This episode of Radio Active Magazine features Craig Lubow interviewing Sharon Brett, the Legal Director of the American Civil Liberties Union (ACLU) of Kansas about their concerns and current litigation. Ms. Brett formerly served on the Law faculty at Harvard and as a trial attorney at the Civil Rights division of the US Department of Justice. In addition to her current ACLU work, she teaches in the Law school and the school of Public Affairs and Administration at the University of Kansas.
Her current ACLU work includes several cases, including but not limited to the following:
- The City and Police Chief are being sued for maintaining a “secret” list of gang members, who seem to have been deprived of access to jobs, housing, etc., without due process of law. The fact that they are on this list has been used against them in in criminal prosecution, resulting in enhanced sentencing. One man was released on probation, then arrested for a probation violation for attending his brother’s funeral, which was also attended by others on that list. In another case, a grandfather is on that list for a crime committed in his 20s. He has served his time and is now way beyond that. However, he can not associate with his school friends, because some of the presumably are on that list. The police claim that only they have access to that list, but a journalist for the Wichita Eagle reported that a certain individual was on that list, which suggests that the reporter got access to that list in violation of the claims of the Wichita police. The official defendants in this case are the City of Wichita, their Chief of Police, and the police lieutenant who maintains this list. They hope to overturn the Kansas statute that allows the city to maintain this list.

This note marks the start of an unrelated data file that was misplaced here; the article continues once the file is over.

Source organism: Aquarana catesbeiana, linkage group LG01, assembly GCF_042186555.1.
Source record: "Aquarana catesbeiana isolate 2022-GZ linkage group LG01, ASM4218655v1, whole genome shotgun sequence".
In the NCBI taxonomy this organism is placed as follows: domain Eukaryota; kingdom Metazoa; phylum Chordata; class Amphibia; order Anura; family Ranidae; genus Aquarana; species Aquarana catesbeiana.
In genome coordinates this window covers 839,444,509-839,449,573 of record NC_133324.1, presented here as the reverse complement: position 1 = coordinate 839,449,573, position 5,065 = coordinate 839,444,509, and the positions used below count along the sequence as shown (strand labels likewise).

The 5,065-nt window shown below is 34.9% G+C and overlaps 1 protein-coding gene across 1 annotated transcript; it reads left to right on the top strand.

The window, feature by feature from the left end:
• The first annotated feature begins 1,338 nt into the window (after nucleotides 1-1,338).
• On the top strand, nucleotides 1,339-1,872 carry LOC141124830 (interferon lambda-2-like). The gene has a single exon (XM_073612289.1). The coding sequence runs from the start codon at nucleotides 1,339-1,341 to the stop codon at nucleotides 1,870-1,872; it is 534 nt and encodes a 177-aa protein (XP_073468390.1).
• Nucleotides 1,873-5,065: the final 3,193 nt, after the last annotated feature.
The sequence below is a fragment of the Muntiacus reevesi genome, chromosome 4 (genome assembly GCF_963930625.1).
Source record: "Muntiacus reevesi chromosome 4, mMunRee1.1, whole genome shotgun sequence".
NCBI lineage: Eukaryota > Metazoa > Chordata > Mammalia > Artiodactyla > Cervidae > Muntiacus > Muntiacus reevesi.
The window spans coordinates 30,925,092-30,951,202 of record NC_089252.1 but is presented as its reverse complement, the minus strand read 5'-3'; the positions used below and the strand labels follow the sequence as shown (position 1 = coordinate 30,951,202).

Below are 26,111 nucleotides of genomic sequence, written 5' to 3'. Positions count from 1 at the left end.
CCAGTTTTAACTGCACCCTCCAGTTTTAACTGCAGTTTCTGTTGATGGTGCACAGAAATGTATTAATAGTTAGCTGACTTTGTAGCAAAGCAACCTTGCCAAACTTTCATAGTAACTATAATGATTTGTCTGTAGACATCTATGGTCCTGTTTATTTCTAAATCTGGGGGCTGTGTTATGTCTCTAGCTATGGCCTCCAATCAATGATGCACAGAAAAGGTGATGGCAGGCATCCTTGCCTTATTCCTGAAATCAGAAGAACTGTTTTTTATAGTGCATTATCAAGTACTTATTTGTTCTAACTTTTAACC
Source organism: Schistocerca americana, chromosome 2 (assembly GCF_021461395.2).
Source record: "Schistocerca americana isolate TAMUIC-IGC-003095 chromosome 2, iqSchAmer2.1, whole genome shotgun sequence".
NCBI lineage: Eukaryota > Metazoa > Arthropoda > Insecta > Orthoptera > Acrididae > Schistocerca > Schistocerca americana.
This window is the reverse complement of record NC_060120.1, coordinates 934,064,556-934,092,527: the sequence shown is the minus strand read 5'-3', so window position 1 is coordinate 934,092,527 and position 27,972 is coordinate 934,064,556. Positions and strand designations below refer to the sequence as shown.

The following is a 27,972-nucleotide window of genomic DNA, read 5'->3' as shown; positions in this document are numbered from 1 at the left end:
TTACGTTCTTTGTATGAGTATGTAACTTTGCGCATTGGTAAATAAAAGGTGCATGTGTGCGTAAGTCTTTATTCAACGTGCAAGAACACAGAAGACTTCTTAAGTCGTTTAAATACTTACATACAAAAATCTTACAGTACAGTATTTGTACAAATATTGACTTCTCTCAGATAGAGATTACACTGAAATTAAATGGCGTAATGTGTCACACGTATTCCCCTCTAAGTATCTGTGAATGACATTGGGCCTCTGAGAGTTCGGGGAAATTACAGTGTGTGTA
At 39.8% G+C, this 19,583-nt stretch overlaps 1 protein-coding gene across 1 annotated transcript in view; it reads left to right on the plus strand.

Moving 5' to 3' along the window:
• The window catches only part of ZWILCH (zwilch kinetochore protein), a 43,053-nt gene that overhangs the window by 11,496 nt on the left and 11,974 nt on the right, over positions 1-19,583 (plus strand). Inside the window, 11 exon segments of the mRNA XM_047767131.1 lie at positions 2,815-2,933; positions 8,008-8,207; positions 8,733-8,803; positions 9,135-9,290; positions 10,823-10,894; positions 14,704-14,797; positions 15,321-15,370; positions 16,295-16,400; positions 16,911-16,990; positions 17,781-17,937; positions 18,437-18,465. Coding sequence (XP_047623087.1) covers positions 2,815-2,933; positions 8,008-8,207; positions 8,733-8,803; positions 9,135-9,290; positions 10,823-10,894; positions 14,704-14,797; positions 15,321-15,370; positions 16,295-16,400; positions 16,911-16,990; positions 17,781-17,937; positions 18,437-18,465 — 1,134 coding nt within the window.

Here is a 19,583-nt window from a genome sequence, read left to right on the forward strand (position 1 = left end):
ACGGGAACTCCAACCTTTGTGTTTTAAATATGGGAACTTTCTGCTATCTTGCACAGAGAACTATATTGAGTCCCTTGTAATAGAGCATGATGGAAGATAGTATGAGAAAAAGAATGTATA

- The Kansas ACLU is also suing the Kansas Highway Patrol (KHP). They seem to be targeting people with out of state license plates for enhanced surveillance and lengthy and intrusive search, presumably for marijuana purchased in Colorado and carried through Kansas, though the facts are as yet unclear. They are stopped for a minor traffic violation, then forced to wait “voluntarily” for 30 or 40 minutes while a Canine unit is dispatched to the scene, so the dog can sniff for marijuana. If the dog indicates the presence of marijuana, the KHP then has probable cause to officially search the car for drugs. The ACLU claims these stops with these extended waits are NOT consensual and violent the constitutional protection against unreasonable searches.
- In another case, Kansas Secretary of State Scott Schwab is refusing to turn over provisional ballots requested by Davis Hammitt, President of Loud Light. Mr. Hammitt is concerned that Kansas may be engaged in voter suppression. The courts have twice ruled that the Kansas Secretary of State’s office must provide copies of those record to Mr. Hammitt. The Kansas Secretary of State’s office is now claiming they no longer have the ability to access those records for a more recent election, apparently because they’ve subcontracted maintenance of those records and told the subcontractor that Kansas does not want the ability to retrieve such records. The ACLU is arguing that Mr. Schwab cannot deny a Freedom of Information Act request in this way.
- Mr. Lubow asked Ms. Brett about abortions in Kansas, which are legal under the current state constitution. The Republican legislature is placing a constitutional amendment on a ballot for next year to allow them to restrict abortions. Ms. Brett refused to comment on what the Kansas ACLU might do with that.